Chandler Jones trade has shades of Richard Seymour swap in '09

Do the Pats, Cardinals improve through Jones trade? (2:32)

The NFL Live crew react to the Patriots trading DE Chandler Jones to the Cardinals for OG Jonathan Cooper and a second-round pick, and how both players have question marks moving forward to their new teams. (2:32)

FOXBOROUGH, Mass. -- Why would the New England Patriots trade defensive end Chandler Jones to the Arizona Cardinals for guard Jonathan Cooper and a second-round draft choice?

Some thoughts:

Shades of Seymour trade. This deal has some similarities to what the Patriots did in 2009 when they shipped one of their best players, defensive lineman Richard Seymour, to the Raiders for a 2011 first-round draft pick. In that situation, the team wasn't sure it would be able to re-sign Seymour after the season, so they traded him for assets one year before they projected he would leave as a free agent. Similar to Seymour, this was the final year of Jones' contract. He was due to earn $7.79 million and with a core of defenders entering the final year of their deals -- a group including linebackers Jamie Collins and Dont'a Hightower, defensive end Jabaal Sheard and cornerback Malcolm Butler -- getting everyone under contract was going to be a challenge. So they started to thin that group out, while getting two assets that are valuable to them in return.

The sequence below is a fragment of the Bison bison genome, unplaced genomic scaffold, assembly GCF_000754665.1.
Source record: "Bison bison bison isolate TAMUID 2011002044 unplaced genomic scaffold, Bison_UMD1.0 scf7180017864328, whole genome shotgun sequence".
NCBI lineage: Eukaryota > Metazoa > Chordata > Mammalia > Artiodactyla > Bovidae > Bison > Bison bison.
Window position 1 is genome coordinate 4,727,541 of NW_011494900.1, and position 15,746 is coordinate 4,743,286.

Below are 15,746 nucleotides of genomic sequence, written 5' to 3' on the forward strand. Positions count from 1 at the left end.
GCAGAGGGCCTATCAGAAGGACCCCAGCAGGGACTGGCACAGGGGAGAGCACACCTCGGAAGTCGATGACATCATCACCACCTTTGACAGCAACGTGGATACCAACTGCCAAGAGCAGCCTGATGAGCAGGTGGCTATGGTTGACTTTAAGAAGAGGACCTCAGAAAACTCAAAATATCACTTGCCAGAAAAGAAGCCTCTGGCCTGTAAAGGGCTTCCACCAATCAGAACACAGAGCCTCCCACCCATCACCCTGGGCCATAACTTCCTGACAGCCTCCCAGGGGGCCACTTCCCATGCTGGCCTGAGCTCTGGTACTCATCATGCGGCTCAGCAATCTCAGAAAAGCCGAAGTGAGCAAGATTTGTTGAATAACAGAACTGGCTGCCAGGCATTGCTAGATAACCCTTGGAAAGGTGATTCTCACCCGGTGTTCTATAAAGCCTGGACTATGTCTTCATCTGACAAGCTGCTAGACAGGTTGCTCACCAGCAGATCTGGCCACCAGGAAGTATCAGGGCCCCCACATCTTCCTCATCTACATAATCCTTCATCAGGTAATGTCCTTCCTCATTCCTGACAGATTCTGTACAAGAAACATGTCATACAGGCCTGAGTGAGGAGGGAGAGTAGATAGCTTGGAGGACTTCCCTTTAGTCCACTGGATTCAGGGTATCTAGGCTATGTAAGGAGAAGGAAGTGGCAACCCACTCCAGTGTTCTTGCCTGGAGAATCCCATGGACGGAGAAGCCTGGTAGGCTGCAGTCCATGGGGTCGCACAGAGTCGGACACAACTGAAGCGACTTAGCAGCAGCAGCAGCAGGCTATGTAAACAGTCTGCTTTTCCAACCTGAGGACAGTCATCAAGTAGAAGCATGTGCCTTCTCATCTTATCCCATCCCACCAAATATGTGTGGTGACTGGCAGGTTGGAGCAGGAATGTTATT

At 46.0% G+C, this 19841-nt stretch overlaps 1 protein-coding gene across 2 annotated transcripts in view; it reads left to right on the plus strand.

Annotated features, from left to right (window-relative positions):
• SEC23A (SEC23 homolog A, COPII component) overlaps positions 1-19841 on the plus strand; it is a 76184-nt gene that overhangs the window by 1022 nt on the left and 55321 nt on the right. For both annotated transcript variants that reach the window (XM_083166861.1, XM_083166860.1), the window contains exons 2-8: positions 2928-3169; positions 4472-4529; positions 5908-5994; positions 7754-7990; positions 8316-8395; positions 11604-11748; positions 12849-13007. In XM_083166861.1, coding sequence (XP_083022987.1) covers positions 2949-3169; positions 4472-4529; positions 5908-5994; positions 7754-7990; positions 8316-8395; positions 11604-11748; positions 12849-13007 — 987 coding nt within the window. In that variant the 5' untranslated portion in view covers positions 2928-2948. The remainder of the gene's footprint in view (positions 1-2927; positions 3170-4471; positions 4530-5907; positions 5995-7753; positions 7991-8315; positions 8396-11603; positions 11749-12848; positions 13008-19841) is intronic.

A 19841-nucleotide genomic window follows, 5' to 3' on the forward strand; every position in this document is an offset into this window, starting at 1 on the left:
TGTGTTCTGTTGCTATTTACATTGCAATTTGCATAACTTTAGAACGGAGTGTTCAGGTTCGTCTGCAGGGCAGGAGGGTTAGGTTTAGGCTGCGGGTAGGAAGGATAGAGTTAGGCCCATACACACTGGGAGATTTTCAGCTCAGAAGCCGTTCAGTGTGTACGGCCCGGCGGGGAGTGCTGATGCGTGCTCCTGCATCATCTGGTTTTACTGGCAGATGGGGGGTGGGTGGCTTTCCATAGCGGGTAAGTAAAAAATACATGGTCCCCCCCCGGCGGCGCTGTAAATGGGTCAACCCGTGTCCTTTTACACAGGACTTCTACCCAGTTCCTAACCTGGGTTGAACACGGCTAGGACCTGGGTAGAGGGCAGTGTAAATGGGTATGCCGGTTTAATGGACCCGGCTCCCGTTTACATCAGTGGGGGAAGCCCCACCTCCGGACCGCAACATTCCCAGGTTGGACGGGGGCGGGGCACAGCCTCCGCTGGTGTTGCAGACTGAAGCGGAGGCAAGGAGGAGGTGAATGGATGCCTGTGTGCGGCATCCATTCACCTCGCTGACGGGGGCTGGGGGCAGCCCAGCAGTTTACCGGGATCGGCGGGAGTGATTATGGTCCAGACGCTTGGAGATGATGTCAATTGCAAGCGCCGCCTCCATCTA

Assets coming back to New England. Cooper was the No. 7 overall pick of the 2013 draft out of North Carolina. He has not emerged in Arizona, so this isn't a big chip for the Cardinals to include in the deal. At the same time, Patriots director of player personnel Nick Caserio once mentioned Cooper as having one of the highest grades on the team's draft board in 2013, so it's not a stretch to say that the club views him as a potential impact player and is banking on a change of scenery bringing out the best in him. In 2013, it was Dante Scarnecchia's final year as offensive line coach and his input on Cooper (signed through 2017 if the Patriots pick up his fifth-year option that will be close to $12 million in '17) was naturally significant that year. This year, Scarnecchia has returned after a two-year retirement. So that's a big part of this swap (they have to protect Tom Brady better up the middle), as well as the second-round pick. In a year that the Patriots have been stripped of a first-round pick by the NFL, adding a top-61 pick helps partially offset that loss.

Deep at defensive end. Without Jones, the Patriots are still well stocked at the position, with Rob Ninkovich and Sheard returning, as well as developmental prospects in Geneo Grissom (2015 third-round pick) and Trey Flowers (2015 fourth-round pick). When the club hosted veteran defensive end Chris Long on a visit Monday, it sparked thoughts that perhaps the Patriots would consider shopping Jones. It happened fast.